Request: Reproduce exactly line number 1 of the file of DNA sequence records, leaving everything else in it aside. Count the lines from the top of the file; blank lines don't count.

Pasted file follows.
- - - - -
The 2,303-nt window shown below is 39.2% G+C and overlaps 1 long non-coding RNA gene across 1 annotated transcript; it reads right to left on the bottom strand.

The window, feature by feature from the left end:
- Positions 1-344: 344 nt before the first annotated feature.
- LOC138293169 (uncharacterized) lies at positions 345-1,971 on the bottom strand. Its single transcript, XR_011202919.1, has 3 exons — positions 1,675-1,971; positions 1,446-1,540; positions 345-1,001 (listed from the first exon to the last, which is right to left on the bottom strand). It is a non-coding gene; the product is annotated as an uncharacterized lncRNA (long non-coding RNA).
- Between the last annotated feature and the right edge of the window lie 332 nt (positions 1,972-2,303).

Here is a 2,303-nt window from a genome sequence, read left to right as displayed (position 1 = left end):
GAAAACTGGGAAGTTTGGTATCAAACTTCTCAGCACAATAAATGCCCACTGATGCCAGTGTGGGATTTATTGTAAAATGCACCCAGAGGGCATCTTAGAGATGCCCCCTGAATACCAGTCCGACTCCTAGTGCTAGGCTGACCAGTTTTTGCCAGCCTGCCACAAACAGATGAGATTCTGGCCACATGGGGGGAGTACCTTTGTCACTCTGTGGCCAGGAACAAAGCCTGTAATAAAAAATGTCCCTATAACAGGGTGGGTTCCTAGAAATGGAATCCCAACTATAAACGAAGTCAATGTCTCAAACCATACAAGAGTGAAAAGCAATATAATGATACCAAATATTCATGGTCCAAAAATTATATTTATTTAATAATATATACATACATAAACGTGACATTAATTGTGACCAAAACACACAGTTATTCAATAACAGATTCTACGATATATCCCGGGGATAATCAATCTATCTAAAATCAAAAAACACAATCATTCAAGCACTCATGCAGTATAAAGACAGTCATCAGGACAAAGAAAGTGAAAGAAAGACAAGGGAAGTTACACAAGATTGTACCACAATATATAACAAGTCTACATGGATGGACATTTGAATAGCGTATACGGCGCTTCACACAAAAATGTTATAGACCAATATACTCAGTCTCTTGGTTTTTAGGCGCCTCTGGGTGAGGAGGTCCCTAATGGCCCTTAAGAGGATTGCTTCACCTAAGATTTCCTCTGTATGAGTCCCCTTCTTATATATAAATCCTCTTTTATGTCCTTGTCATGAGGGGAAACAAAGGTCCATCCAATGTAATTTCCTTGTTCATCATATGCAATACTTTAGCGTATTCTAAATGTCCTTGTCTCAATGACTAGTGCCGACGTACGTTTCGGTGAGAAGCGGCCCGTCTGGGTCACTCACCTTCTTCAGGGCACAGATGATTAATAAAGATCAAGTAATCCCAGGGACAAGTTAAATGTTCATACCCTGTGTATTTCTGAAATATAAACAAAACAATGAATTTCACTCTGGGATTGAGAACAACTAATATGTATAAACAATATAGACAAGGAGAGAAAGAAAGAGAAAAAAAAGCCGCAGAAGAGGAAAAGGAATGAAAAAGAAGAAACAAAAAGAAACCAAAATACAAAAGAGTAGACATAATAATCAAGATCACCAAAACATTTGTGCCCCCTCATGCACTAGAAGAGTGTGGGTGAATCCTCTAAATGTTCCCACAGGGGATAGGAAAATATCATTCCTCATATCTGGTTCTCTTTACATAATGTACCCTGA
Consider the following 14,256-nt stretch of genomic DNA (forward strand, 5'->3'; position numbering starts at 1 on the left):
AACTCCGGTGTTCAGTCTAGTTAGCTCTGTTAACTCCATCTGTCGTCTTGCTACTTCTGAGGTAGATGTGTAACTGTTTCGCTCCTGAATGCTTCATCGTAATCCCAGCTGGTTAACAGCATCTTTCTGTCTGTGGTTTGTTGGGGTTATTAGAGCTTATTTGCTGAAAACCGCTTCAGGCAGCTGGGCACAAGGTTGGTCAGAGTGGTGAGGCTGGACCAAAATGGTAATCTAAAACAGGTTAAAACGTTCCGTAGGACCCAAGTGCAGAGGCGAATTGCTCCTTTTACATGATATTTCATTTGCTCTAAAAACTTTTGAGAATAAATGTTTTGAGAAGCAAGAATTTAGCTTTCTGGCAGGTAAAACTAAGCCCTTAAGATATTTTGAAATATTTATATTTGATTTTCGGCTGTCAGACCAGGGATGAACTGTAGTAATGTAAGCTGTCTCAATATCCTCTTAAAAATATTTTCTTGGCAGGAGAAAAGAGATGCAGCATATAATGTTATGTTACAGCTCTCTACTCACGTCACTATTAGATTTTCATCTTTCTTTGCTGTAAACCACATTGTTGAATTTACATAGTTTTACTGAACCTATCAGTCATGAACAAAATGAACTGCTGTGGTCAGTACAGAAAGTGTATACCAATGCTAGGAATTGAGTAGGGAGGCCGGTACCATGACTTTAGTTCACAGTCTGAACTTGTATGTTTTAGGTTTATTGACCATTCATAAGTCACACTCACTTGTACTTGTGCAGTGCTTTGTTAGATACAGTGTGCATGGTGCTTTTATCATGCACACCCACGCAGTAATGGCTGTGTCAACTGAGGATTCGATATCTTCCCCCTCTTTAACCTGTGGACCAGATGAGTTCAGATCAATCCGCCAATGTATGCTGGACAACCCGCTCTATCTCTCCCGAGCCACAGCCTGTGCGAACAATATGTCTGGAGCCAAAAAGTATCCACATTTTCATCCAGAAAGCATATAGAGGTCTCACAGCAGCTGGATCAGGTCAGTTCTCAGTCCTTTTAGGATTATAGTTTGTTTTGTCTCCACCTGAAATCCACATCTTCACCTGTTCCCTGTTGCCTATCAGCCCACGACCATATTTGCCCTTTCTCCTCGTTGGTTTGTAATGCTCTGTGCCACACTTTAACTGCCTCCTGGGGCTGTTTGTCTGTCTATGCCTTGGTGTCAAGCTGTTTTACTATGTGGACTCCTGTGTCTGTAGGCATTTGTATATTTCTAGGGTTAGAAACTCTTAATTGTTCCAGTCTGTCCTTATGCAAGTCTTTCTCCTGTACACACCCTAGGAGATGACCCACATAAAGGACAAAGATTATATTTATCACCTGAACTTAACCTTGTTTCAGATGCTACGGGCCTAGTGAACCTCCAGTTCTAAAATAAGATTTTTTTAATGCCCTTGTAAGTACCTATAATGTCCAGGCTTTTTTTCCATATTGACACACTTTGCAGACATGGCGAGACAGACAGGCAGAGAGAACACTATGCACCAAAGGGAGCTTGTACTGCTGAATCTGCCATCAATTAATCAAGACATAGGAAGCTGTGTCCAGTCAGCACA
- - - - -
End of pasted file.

The 2,303-nt window shown below is 39.2% G+C and overlaps 1 long non-coding RNA gene across 1 annotated transcript; it reads right to left on the bottom strand.